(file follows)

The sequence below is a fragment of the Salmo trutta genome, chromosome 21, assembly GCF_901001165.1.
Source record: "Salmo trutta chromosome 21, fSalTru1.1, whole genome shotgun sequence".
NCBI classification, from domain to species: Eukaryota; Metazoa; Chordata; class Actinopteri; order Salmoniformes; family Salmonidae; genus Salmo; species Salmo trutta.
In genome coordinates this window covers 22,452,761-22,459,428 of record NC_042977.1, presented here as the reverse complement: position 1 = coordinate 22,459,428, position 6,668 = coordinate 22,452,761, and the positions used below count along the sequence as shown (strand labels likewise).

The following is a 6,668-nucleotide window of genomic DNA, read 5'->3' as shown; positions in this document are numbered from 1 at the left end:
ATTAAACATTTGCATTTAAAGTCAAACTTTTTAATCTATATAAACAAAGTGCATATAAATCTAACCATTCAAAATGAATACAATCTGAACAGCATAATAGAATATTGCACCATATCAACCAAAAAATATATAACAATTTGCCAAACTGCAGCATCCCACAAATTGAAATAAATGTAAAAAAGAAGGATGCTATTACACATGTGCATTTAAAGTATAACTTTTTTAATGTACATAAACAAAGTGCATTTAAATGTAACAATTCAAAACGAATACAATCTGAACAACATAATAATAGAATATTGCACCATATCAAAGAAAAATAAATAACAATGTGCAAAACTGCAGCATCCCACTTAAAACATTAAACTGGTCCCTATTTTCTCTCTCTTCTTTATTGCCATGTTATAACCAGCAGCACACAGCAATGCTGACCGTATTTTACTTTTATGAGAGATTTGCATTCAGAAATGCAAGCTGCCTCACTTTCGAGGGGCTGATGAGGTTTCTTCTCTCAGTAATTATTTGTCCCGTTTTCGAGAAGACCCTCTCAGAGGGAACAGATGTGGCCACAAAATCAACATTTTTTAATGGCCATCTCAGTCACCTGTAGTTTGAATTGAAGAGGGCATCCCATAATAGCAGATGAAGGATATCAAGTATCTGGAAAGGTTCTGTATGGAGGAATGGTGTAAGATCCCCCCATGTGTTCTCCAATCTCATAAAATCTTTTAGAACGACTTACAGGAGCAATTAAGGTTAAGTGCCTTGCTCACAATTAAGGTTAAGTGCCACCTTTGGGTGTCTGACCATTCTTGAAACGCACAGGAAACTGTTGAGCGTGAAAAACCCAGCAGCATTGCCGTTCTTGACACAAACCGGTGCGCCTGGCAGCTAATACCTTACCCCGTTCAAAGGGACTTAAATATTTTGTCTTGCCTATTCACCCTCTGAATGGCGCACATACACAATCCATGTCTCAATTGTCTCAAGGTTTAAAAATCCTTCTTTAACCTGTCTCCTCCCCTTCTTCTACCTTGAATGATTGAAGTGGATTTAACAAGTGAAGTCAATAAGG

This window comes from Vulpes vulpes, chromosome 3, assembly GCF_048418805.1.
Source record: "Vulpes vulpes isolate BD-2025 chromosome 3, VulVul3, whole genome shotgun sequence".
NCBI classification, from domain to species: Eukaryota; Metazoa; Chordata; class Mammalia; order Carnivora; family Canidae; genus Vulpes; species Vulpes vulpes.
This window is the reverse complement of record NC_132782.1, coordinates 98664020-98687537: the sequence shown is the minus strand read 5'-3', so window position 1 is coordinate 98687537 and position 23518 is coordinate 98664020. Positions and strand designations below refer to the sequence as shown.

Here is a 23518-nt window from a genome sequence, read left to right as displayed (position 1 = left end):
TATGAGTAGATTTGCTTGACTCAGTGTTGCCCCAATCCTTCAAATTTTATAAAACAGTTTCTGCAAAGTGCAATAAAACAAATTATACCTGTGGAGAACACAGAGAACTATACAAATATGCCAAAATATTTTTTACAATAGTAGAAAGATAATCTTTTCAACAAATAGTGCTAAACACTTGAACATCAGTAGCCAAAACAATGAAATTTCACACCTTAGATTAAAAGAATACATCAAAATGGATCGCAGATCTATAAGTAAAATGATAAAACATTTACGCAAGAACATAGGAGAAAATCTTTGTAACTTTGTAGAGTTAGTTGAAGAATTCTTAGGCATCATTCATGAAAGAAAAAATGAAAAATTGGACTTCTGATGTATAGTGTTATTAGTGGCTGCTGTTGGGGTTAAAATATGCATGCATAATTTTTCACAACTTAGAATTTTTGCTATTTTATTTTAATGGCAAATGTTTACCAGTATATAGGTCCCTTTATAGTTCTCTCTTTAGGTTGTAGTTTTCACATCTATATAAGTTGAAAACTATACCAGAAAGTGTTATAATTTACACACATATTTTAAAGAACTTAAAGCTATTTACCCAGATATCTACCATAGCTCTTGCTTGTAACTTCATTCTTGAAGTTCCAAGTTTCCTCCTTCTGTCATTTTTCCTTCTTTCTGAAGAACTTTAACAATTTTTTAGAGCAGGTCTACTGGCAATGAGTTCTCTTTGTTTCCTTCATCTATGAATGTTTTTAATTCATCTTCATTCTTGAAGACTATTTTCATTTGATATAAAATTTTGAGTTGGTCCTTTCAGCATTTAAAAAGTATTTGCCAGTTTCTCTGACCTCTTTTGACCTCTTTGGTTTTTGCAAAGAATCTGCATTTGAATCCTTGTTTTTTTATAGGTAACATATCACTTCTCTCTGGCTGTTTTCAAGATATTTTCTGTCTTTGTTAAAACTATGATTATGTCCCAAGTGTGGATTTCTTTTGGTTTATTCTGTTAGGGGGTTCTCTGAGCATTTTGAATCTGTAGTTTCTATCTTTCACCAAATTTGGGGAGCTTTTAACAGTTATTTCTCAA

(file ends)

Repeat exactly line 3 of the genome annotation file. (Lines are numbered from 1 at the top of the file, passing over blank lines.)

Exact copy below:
NCBI classification, from domain to species: Eukaryota; Metazoa; Chordata; class Actinopteri; order Salmoniformes; family Salmonidae; genus Salmo; species Salmo trutta.